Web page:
Amid the current power deficit, investors are eyeing opportunities in the country’s energy sector. The consortium, comprising three firms, Wind & Solar, Cresco and Hafnia Wind, have applied to develop a 150 megawatts (MW) wind plant, an investment worth $220 million (about K180 billion). Our reporter Steve Chilundu caught up with the consortium’s country project director Daniel Chibwana who explains their investment plans. Excerpts:
Give us a brief background about who you are as an interested investor in energy?
We are a South Africa-based organisation specialising in wind energy technologies with our investment partner based in Copenhagen in Denmark. Current emphasis at this moment in Malawi is wind energy. We are a consortium of Wind & Solar, Cresco and Hafnia Wind [we can be checked on ww.windnsolar.net, www.hafniawind.dk]. Wind matters to us, technically, traditionally and commercially. When Europe was hit by an energy crisis in the 1970s, Denmark explored the potential of wind to generate power in what would elevate the country into a global leader in renewables. In Malawi, we also have good winds. As Wind and Solar, we have experience developing new turbines and refurbish. Wind energy is driven by turbines configured in mountains or hills, lakeshore, ocean or seas. We have footprint in Copenhagen in Denmark, we have strong footprint of wind technologies in South Africa, Spain and African countries. In Malawi, we have our local partners Cresco based in Mzuzu. We are looking forward to contribute to energy ecosystem, developing sustainable solutions, supporting climate mitigations alternatives, economic benefits and energy security.
Where would you like to invest in the country?
We are investing in Mzimba in Nthundwa Village in Traditional Authority Kampingo Sibande where a feasibility study showed potential of wind to generate power. The area is about 1 500 to 2 000 hectares where the wind energy field will be invested. The project is called Nthundwa Wind Farm and the turbines will be configured in the hills where agriculture activities will not be effected and our equipment is high-tech, smart data capabilities to react instantly when witnessing any abnormalities, and power our predictive maintenance where we are more accurately to forecast and mitigate the likelihood of major component failure before it happens. With smart data, we move from preventive to predictive maintenance. Wind energy is our heritage and core competence.
How much do you plan to invest in this?
In terms of capacity, we are working on the flexible scale between 50 to 150 megawatts of power generation. We will put our equipment to generate about 150 MW power but on a phased approach. Value wise, we are looking at investing approximately $220 million for the 150 MW. It is quite a substantial project, but if we scale down the project, for example, by 50MW, then the amount will be lower. Adopting the system value approach gives us a more holistic evaluation of the economic, environmental, social and technical outcomes.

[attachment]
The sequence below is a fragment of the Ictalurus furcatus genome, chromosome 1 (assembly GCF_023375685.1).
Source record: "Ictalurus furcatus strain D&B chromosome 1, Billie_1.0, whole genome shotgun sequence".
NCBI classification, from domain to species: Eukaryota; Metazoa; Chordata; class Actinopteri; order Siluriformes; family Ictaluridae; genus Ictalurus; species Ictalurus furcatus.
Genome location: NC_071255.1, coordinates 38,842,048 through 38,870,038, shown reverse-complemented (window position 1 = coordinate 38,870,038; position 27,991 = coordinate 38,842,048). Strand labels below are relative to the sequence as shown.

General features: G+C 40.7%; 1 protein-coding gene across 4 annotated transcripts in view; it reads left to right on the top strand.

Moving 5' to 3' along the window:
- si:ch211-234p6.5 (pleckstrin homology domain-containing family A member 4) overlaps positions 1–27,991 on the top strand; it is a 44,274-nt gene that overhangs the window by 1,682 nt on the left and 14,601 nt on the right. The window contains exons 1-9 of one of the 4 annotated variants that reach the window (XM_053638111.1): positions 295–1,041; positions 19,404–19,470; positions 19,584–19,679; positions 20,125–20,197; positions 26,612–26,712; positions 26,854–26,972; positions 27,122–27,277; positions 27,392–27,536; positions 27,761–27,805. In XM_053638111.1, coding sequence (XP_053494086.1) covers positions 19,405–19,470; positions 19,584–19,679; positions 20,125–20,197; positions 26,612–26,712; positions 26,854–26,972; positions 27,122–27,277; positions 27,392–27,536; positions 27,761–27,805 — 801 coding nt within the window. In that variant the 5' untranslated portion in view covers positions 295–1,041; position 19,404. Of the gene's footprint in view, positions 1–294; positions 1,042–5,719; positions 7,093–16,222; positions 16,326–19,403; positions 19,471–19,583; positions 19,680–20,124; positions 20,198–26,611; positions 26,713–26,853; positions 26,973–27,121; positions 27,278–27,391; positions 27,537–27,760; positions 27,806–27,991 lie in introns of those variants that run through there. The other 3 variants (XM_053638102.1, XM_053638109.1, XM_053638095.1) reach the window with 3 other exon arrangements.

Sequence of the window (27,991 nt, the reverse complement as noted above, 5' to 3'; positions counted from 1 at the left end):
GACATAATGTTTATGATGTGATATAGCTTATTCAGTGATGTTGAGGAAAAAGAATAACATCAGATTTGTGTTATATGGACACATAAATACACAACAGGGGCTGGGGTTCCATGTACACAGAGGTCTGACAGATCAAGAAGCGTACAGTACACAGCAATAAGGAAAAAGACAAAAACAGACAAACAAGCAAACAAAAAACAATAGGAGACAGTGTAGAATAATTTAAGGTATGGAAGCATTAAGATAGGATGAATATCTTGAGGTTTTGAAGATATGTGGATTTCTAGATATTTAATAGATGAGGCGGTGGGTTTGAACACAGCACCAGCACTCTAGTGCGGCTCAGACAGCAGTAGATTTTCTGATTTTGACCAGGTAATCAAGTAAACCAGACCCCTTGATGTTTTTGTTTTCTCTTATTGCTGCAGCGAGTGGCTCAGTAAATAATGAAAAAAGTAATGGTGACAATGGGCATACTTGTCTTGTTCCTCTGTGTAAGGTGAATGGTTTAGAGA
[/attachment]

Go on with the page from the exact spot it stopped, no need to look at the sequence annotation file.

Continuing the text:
If you are granted permission by authorities to invest, how soon should Malawians expect your power injection into the national grid?
We are looking at the development period of 24 to 36 months to complete and commission the project. We would like to get on the ground as soon as possible. We would like Malawians and the government to see results in line with the Malawi 2063 vision. Our expectation is that six months from now, activities like fixing road infrastructure and job creation can commence.
How affordable is wind power?
The rates are affordable and we will work with authorities to ensure commendable rates are offered to consumers. The generation of wind power is a clean natural resource which should not make tariffs expensive. The equipment itself is durable and will take many years whilst generating power as you are aware the latest climate change international conference highlighted the need to phase out fossil fuels in order to limit global warming. It also indicates the cost of renewable energy like wind has declined significantly in the past decade while their uptake has increased worldwide.
How many jobs do you expect to create?
A good number of people will be employed, the numbers range from 150 and above. We will further avail online education opportunities regarding wind energy production. Wind has the potential to support 600 000 jobs globally in manufacturing, installation, maintenance, and support services. So our responsibility is not only to employ, but develop future Malawian wind turbines specialists. Further opportunities will be made available for people to visit sites developed abroad for familiarisation and learnership. Definitely this will contribute to bolstering power capacity, supporting country economic recovery, add value to the industrial sectors and the local team will be trained to support and maintain infrastructure during its life span.
How will the communities around the project benefit?
Within our corporate social responsibility, we have in our plans to build two schools and upgrade road infrastructure. The community also indicated that they would like to have a clinic. We are further working with partners to avail wheelchairs to assist with mobility for those in need. We also have off grid systems which communities as beneficiaries will have access to power their homes.